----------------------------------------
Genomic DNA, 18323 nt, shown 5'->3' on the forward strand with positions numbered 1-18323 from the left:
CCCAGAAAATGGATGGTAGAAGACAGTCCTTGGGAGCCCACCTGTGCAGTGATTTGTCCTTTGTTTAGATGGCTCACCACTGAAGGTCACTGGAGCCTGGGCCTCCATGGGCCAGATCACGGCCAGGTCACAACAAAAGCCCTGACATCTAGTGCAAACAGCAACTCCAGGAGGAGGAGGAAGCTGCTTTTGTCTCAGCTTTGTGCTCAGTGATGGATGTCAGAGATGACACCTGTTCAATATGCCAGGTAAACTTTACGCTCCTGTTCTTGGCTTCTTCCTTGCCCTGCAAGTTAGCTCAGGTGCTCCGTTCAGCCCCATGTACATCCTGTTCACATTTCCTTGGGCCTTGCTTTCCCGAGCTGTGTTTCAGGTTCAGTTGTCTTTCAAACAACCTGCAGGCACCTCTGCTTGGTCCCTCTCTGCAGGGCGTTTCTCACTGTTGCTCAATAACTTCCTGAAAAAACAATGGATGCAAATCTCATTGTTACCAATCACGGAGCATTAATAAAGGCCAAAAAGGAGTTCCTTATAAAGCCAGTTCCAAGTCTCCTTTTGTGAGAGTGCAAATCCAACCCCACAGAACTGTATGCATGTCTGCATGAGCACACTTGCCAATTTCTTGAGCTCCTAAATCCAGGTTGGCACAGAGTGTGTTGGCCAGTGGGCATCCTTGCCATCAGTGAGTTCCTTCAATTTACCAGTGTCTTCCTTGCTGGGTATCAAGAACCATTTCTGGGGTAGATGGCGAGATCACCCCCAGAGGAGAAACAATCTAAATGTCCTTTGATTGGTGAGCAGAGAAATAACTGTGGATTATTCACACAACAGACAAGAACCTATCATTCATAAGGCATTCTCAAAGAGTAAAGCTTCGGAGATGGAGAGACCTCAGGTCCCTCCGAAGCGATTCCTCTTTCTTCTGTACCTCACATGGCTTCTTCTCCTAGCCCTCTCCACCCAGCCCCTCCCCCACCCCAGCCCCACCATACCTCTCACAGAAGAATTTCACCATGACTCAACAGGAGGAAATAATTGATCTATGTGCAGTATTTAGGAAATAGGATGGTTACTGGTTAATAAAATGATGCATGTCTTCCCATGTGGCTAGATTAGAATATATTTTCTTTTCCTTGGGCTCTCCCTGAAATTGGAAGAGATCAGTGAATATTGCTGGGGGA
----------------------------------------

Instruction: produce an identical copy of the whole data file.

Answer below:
Genomic DNA, 18323 nt, shown 5'->3' on the forward strand with positions numbered 1-18323 from the left:
CCCAGAAAATGGATGGTAGAAGACAGTCCTTGGGAGCCCACCTGTGCAGTGATTTGTCCTTTGTTTAGATGGCTCACCACTGAAGGTCACTGGAGCCTGGGCCTCCATGGGCCAGATCACGGCCAGGTCACAACAAAAGCCCTGACATCTAGTGCAAACAGCAACTCCAGGAGGAGGAGGAAGCTGCTTTTGTCTCAGCTTTGTGCTCAGTGATGGATGTCAGAGATGACACCTGTTCAATATGCCAGGTAAACTTTACGCTCCTGTTCTTGGCTTCTTCCTTGCCCTGCAAGTTAGCTCAGGTGCTCCGTTCAGCCCCATGTACATCCTGTTCACATTTCCTTGGGCCTTGCTTTCCCGAGCTGTGTTTCAGGTTCAGTTGTCTTTCAAACAACCTGCAGGCACCTCTGCTTGGTCCCTCTCTGCAGGGCGTTTCTCACTGTTGCTCAATAACTTCCTGAAAAAACAATGGATGCAAATCTCATTGTTACCAATCACGGAGCATTAATAAAGGCCAAAAAGGAGTTCCTTATAAAGCCAGTTCCAAGTCTCCTTTTGTGAGAGTGCAAATCCAACCCCACAGAACTGTATGCATGTCTGCATGAGCACACTTGCCAATTTCTTGAGCTCCTAAATCCAGGTTGGCACAGAGTGTGTTGGCCAGTGGGCATCCTTGCCATCAGTGAGTTCCTTCAATTTACCAGTGTCTTCCTTGCTGGGTATCAAGAACCATTTCTGGGGTAGATGGCGAGATCACCCCCAGAGGAGAAACAATCTAAATGTCCTTTGATTGGTGAGCAGAGAAATAACTGTGGATTATTCACACAACAGACAAGAACCTATCATTCATAAGGCATTCTCAAAGAGTAAAGCTTCGGAGATGGAGAGACCTCAGGTCCCTCCGAAGCGATTCCTCTTTCTTCTGTACCTCACATGGCTTCTTCTCCTAGCCCTCTCCACCCAGCCCCTCCCCCACCCCAGCCCCACCATACCTCTCACAGAAGAATTTCACCATGACTCAACAGGAGGAAATAATTGATCTATGTGCAGTATTTAGGAAATAGGATGGTTACTGGTTAATAAAATGATGCATGTCTTCCCATGTGGCTAGATTAGAATATATTTTCTTTTCCTTGGGCTCTCCCTGAAATTGGAAGAGATCAGTGAATATTGCTGGGGGA